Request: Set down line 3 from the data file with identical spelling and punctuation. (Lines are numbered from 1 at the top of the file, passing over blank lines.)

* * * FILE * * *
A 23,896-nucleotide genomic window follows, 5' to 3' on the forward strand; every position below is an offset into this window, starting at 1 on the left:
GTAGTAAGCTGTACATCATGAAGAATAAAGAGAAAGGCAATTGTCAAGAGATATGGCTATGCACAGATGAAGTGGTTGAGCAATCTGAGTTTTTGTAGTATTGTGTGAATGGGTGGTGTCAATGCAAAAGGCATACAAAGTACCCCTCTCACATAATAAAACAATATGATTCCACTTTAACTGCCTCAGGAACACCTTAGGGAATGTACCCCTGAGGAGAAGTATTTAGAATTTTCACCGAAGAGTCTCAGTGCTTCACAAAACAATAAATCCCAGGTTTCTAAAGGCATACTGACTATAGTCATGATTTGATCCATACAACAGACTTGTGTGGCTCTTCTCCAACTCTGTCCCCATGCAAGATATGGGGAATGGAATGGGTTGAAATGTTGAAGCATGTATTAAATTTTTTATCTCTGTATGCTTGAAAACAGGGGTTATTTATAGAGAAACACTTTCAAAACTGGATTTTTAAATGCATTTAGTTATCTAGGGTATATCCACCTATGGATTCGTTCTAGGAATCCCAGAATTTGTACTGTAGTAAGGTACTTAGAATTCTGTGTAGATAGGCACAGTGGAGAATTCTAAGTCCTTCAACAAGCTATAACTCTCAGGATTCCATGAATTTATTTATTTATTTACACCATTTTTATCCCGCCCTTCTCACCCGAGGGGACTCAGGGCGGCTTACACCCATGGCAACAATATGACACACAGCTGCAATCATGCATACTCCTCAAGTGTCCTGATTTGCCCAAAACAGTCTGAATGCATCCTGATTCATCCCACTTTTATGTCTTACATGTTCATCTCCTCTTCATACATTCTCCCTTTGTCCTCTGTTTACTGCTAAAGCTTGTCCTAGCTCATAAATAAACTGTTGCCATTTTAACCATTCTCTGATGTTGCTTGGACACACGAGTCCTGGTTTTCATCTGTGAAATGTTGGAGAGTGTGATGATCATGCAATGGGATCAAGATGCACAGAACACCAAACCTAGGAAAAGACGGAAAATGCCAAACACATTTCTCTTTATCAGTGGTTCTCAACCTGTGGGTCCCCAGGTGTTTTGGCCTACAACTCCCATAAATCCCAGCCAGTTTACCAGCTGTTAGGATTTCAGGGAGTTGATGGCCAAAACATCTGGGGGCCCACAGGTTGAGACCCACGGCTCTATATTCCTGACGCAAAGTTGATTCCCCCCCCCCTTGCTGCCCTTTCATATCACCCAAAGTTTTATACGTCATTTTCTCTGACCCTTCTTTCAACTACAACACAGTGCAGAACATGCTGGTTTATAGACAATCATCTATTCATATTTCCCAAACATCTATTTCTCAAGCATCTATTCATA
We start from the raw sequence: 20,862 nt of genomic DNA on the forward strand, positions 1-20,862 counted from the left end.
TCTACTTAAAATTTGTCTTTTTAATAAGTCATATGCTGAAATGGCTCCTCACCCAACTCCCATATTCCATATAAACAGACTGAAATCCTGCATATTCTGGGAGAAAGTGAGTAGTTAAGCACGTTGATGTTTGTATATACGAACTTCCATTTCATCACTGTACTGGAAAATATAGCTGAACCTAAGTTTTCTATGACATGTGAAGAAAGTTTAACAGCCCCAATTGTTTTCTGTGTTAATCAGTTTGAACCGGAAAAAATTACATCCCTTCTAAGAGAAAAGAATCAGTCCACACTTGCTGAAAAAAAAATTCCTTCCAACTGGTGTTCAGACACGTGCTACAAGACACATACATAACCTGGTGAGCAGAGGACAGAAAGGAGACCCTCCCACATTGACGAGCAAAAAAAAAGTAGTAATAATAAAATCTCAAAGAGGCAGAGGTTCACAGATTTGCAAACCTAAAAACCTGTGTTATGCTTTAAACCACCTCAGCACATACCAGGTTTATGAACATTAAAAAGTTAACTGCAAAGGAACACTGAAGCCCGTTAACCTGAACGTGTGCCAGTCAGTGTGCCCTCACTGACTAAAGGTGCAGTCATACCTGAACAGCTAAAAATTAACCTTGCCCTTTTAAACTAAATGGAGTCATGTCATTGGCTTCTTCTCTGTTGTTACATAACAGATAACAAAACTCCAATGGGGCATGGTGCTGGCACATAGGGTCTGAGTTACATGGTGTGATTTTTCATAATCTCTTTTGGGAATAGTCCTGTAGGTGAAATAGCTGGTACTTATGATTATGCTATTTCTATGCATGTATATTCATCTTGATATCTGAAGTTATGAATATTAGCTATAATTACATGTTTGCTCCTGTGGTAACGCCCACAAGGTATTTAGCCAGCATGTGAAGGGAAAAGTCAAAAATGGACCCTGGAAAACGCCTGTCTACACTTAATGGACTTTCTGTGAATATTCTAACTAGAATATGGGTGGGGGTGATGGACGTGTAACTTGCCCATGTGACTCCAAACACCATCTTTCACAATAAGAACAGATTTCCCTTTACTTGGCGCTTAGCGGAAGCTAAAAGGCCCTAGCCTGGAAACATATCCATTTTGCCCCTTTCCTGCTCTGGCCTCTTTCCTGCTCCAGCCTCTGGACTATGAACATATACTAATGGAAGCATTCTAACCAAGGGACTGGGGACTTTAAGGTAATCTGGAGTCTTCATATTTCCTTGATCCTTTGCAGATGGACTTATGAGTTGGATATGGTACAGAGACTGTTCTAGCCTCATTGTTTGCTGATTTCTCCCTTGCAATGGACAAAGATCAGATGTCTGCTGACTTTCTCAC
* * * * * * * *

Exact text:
We start from the raw sequence: 20,862 nt of genomic DNA on the forward strand, positions 1-20,862 counted from the left end.